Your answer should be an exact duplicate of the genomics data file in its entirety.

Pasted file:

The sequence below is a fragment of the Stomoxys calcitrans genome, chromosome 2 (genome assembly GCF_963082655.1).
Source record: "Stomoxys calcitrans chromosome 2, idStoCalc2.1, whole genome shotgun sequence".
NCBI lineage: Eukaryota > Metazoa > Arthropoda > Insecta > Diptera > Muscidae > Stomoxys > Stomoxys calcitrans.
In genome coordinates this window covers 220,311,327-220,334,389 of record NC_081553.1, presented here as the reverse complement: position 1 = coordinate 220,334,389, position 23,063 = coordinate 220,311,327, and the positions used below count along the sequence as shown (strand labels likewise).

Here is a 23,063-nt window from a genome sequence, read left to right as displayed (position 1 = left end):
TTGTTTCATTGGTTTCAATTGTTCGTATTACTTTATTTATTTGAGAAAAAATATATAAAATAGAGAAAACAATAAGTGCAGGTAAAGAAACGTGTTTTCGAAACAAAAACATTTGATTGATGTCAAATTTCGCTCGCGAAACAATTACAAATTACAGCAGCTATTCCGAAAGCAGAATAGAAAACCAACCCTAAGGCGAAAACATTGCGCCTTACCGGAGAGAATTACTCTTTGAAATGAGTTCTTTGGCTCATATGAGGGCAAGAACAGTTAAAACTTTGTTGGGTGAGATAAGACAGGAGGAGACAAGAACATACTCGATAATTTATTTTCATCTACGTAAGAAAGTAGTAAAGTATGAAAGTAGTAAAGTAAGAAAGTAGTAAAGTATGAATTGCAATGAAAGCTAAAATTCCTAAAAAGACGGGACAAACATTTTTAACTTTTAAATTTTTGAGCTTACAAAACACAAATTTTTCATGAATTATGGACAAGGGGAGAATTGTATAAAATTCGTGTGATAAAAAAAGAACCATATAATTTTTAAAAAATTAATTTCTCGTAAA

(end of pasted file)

The sequence below is a fragment of the Stomoxys calcitrans genome, chromosome 2 (genome assembly GCF_963082655.1).
Source record: "Stomoxys calcitrans chromosome 2, idStoCalc2.1, whole genome shotgun sequence".
NCBI lineage: Eukaryota > Metazoa > Arthropoda > Insecta > Diptera > Muscidae > Stomoxys > Stomoxys calcitrans.
In genome coordinates this window covers 220,311,327-220,334,389 of record NC_081553.1, presented here as the reverse complement: position 1 = coordinate 220,334,389, position 23,063 = coordinate 220,311,327, and the positions used below count along the sequence as shown (strand labels likewise).

Here is a 23,063-nt window from a genome sequence, read left to right as displayed (position 1 = left end):
TTGTTTCATTGGTTTCAATTGTTCGTATTACTTTATTTATTTGAGAAAAAATATATAAAATAGAGAAAACAATAAGTGCAGGTAAAGAAACGTGTTTTCGAAACAAAAACATTTGATTGATGTCAAATTTCGCTCGCGAAACAATTACAAATTACAGCAGCTATTCCGAAAGCAGAATAGAAAACCAACCCTAAGGCGAAAACATTGCGCCTTACCGGAGAGAATTACTCTTTGAAATGAGTTCTTTGGCTCATATGAGGGCAAGAACAGTTAAAACTTTGTTGGGTGAGATAAGACAGGAGGAGACAAGAACATACTCGATAATTTATTTTCATCTACGTAAGAAAGTAGTAAAGTATGAAAGTAGTAAAGTAAGAAAGTAGTAAAGTATGAATTGCAATGAAAGCTAAAATTCCTAAAAAGACGGGACAAACATTTTTAACTTTTAAATTTTTGAGCTTACAAAACACAAATTTTTCATGAATTATGGACAAGGGGAGAATTGTATAAAATTCGTGTGATAAAAAAAGAACCATATAATTTTTAAAAAATTAATTTCTCGTAAA